WASHINGTON – In the waning days of the Obama administration, the U.S. State Department teamed with over 40 nations to issue a joint declaration on the use and export of armed drones. But with the election of Donald Trump, movement on the agreement has slowed to a crawl, with signatories onto a joint declaration agreeing to postpone a key meeting until the summer in order to give the Americans time to sort out how – or if – the new administration wants to proceed.

Speaking on background last month, a pair of senior State Department officials told Defense News they remain optimistic that the Trump administration will ultimately support the agreement, but acknowledged that allies are concerned about moving forward without a firm commitment from the new administration.

The one-page "Joint Declaration for the Export and Subsequent Use of Armed or Strike-Enabled Unmanned Aerial Vehicles (UAVs)" lists five general principals, in line with those established in 2015 by the United States, for the import and export of armed drones.

When it was released on Oct. 5, it was met with criticisms from both human-rights groups, who argued the language is too loose and does not do enough to curb the use of armed systems, as well as foreign producers such as Israel, who worried the language is designed to hurt their indigenous drone industry.

At the time, officials expected the declaration to move forward fairly quickly, with the signatories planning to meet in early 2017 to discuss next steps. But that is on hold while State seeks an understanding of how the Trump White House wants to handle the matter.

One major challenge for officials stems from the lack of political appointees. As of March 20, the only confirmed political appointees at the department are Secretary Rex Tillerson and Nikki Haley as the U.N. Ambassador, and there are only six other nominees announced – leaving 113 spots open without a nomination.

Those include relevant spots such as the under secretary for arms control and international security affairs, the under secretary for civilian security, democracy and human rights, and their assistant secretaries.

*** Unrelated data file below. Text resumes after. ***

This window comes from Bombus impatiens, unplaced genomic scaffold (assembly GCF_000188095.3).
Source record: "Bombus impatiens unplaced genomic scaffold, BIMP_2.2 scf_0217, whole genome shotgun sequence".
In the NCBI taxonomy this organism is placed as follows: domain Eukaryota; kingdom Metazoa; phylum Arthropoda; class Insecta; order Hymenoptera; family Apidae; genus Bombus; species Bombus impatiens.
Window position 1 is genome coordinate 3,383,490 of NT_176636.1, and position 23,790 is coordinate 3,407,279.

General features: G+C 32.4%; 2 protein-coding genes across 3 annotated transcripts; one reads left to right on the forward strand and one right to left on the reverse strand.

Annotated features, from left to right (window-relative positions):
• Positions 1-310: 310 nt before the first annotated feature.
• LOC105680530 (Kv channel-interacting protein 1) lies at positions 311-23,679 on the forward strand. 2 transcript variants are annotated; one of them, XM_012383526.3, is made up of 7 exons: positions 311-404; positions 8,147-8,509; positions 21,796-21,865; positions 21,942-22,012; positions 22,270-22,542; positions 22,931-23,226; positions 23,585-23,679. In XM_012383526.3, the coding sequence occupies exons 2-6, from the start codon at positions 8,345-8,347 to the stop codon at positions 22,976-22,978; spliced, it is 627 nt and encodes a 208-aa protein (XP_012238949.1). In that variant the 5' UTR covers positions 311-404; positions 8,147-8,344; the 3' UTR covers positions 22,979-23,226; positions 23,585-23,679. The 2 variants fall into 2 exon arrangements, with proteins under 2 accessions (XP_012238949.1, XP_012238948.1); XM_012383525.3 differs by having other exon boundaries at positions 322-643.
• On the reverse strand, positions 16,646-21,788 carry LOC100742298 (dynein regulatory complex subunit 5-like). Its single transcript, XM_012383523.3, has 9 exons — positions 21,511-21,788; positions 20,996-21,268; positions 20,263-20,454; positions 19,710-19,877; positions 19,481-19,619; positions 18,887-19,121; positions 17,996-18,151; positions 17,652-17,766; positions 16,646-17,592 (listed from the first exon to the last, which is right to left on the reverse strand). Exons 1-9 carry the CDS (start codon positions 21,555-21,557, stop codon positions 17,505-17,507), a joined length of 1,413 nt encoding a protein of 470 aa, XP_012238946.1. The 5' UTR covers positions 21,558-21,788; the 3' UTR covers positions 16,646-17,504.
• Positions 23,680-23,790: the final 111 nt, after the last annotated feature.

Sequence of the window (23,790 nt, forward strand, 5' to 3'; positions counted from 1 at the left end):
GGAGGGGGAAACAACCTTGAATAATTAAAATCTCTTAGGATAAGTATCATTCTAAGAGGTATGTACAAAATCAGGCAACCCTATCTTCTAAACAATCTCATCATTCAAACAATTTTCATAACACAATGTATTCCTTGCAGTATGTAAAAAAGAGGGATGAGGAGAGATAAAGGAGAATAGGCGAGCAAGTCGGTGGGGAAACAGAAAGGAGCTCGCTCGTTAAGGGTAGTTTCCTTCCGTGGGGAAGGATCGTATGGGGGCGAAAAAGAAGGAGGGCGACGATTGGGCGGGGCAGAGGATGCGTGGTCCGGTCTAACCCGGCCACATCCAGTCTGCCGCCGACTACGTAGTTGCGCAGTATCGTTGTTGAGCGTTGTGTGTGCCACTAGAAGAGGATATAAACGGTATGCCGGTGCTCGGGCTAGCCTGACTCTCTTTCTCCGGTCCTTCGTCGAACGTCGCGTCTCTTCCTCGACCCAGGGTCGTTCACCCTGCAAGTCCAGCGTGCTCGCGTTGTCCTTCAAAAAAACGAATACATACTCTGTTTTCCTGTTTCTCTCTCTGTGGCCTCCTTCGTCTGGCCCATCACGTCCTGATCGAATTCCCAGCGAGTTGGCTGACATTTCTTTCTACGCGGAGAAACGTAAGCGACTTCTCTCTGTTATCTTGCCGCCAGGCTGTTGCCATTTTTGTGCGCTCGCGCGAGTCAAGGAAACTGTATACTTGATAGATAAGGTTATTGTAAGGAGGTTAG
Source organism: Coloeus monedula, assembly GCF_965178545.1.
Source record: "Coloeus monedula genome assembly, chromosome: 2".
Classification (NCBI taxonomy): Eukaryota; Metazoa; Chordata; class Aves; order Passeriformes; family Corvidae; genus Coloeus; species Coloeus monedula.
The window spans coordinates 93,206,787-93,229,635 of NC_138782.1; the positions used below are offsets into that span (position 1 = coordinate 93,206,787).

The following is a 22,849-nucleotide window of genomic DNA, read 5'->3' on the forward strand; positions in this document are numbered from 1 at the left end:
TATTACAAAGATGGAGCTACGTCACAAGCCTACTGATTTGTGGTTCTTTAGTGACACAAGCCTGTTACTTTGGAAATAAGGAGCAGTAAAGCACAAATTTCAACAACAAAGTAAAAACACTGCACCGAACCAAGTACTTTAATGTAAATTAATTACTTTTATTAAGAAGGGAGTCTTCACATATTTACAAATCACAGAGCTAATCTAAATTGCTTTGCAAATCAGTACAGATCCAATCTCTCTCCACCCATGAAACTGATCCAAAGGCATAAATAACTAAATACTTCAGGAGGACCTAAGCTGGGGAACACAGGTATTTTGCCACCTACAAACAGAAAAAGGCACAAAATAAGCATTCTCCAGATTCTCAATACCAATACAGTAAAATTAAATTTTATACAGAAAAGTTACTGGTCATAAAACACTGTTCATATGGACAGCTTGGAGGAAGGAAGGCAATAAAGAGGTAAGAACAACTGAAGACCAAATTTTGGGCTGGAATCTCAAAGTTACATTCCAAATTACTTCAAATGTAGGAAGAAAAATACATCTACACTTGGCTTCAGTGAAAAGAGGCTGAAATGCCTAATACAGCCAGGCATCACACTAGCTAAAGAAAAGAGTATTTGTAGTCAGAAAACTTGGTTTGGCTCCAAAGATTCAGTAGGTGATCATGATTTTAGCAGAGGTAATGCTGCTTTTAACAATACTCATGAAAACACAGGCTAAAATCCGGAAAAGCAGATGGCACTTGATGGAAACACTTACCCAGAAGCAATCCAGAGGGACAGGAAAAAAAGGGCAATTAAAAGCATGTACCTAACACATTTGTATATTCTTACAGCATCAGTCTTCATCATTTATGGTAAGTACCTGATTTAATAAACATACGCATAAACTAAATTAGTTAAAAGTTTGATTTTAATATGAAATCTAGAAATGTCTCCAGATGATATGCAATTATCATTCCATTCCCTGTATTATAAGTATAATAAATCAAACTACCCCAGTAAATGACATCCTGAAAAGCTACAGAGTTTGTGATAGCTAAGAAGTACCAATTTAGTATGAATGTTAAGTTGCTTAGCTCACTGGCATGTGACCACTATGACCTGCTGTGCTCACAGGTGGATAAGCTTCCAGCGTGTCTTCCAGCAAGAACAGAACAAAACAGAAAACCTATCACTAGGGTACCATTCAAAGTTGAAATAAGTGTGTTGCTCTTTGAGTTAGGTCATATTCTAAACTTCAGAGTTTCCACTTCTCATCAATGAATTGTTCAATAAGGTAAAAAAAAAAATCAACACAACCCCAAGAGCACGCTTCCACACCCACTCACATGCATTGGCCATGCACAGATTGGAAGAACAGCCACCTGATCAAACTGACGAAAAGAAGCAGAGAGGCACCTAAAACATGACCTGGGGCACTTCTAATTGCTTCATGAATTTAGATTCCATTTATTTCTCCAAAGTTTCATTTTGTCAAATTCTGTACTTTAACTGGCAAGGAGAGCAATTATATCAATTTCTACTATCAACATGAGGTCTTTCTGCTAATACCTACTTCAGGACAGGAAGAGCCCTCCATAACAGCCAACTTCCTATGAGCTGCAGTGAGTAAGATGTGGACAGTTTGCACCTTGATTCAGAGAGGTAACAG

"It may be a while before we have all the political leadership in place to be able to help give us a steer on what we’re doing," the first official said, before noting that staff have had two meetings at the White House where the joint declaration was brought up.

While declining to describe the details of those discussions, the official said the process has "begun" in a "positive" manner, and stressed that those who signed the joint declaration remain enthusiastic about it going forward.

The State officials acknowledged that major producers of unmanned systems, including Israel and China, have proven reluctant to sign on. And while State remains hopeful such producers may join up in the future, the two officials were realistic that as the only major producer to sign on, the other signees will take a lead from Washington – at a time when Washington doesn’t know if it will continue forward.

"U.S. leadership on this effort as a practical matter is going to be difficult. We’re still filling key positions, we still don’t have ambassadors abroad. So what we’re looking forward to seeing is a truly international effort to make this happen," the second official said.

Right now, that international effort has been fairly quiet. The planned early 2017 meeting has been pushed back to June in order to give the U.S. officials time to set policy, but in the meantime lines of communication remain open with key allies. The officials also said that they are keeping channels open for other UAV producers, in hopes of convincing them to join the joint declaration.

One of the countries signed on to the document has agreed to host the June event, although the State officials declined to identify it. (They confirmed it would not be held at The Hague.)